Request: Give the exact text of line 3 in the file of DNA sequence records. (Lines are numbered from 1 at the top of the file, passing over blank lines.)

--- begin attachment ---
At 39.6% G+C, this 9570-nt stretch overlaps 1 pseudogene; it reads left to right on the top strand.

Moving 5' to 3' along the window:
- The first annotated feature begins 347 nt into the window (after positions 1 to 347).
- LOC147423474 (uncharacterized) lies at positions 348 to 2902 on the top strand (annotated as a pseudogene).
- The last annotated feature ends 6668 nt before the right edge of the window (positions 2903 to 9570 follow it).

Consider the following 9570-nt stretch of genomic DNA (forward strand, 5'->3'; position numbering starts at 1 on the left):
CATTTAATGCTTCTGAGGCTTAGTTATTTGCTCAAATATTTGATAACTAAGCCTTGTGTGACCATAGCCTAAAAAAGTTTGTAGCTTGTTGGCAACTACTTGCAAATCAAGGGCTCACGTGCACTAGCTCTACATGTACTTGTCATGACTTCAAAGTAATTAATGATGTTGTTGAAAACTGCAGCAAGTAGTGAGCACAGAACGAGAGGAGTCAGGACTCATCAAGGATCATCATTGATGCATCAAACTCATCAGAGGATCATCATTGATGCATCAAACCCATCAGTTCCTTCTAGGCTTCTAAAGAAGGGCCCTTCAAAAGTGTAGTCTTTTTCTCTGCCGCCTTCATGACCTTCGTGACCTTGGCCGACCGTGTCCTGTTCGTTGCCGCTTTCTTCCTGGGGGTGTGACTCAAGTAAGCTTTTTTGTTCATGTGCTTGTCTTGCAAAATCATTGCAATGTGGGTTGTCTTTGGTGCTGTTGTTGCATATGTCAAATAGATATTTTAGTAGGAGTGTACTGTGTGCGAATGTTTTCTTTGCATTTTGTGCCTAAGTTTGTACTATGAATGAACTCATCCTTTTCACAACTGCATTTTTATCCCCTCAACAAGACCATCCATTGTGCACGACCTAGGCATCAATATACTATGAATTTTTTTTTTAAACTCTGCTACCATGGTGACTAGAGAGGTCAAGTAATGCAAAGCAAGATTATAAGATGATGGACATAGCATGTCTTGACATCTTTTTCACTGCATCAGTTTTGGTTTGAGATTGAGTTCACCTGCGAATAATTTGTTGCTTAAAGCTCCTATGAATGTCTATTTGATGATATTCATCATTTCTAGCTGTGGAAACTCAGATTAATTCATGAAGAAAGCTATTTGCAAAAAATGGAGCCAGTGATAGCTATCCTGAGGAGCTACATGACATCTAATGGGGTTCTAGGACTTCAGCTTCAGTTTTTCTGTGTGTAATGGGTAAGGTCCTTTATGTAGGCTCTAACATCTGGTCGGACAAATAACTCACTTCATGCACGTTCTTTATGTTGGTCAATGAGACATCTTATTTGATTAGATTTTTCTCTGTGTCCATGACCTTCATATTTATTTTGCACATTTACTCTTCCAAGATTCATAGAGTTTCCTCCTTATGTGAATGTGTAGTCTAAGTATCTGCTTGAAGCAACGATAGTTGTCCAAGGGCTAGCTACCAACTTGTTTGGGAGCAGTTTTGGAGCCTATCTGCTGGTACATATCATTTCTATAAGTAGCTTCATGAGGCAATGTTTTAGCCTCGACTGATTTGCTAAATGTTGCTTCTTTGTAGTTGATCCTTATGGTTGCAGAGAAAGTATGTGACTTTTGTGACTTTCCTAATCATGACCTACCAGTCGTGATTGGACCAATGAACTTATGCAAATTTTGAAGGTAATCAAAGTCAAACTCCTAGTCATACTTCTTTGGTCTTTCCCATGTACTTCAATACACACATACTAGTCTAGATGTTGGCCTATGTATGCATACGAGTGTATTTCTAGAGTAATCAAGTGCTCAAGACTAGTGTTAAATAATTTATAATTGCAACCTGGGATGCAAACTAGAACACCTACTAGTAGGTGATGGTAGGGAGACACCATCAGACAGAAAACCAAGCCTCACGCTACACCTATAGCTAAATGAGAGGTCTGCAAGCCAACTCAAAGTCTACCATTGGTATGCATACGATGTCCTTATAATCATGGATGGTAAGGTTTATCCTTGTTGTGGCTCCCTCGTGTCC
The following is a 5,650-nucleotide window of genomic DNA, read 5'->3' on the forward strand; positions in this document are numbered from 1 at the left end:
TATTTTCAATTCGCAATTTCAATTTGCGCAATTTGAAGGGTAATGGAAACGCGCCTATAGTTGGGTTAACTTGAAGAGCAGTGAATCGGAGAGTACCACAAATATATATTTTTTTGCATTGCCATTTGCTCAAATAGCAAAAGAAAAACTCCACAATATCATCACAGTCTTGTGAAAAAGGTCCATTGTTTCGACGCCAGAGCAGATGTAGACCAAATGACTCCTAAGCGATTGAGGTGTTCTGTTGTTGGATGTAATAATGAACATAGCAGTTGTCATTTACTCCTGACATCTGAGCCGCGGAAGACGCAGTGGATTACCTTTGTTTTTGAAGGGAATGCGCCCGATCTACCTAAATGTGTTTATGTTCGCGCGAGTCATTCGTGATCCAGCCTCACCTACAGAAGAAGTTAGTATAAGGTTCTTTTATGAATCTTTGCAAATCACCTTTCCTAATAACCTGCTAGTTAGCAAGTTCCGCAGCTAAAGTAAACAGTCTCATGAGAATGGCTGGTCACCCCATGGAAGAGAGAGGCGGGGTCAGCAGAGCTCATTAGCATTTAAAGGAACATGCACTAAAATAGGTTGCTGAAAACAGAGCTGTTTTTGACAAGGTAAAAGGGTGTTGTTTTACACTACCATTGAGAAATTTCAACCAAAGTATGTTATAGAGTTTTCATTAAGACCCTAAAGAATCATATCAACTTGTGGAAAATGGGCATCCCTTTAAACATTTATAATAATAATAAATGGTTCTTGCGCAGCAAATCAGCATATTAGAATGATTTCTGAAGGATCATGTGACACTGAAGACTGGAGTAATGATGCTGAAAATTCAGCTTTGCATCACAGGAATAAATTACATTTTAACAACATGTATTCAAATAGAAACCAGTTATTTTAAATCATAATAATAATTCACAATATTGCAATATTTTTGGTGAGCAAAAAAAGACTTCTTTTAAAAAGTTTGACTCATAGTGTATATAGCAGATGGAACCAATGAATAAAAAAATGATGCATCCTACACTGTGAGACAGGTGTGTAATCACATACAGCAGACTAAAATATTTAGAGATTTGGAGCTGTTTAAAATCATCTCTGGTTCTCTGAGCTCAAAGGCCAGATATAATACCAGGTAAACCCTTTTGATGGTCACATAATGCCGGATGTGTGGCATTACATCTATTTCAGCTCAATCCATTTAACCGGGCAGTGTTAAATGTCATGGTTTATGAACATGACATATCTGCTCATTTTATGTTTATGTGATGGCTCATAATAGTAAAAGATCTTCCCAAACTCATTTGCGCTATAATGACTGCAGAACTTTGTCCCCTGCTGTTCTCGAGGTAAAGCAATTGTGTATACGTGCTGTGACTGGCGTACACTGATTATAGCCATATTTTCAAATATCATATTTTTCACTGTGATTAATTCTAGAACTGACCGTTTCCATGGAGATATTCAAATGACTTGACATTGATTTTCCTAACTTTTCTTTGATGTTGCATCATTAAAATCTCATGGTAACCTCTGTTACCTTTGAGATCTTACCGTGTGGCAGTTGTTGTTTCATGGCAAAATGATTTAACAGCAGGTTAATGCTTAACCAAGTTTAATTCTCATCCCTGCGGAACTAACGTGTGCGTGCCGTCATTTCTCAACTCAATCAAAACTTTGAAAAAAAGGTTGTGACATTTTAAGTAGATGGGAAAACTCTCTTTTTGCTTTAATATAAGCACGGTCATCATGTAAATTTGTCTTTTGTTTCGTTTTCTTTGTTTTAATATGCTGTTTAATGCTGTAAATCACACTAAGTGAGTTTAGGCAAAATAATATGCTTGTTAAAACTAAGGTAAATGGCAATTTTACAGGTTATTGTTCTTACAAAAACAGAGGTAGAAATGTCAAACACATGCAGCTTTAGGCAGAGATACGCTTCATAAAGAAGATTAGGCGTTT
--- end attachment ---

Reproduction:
- The first annotated feature begins 347 nt into the window (after positions 1 to 347).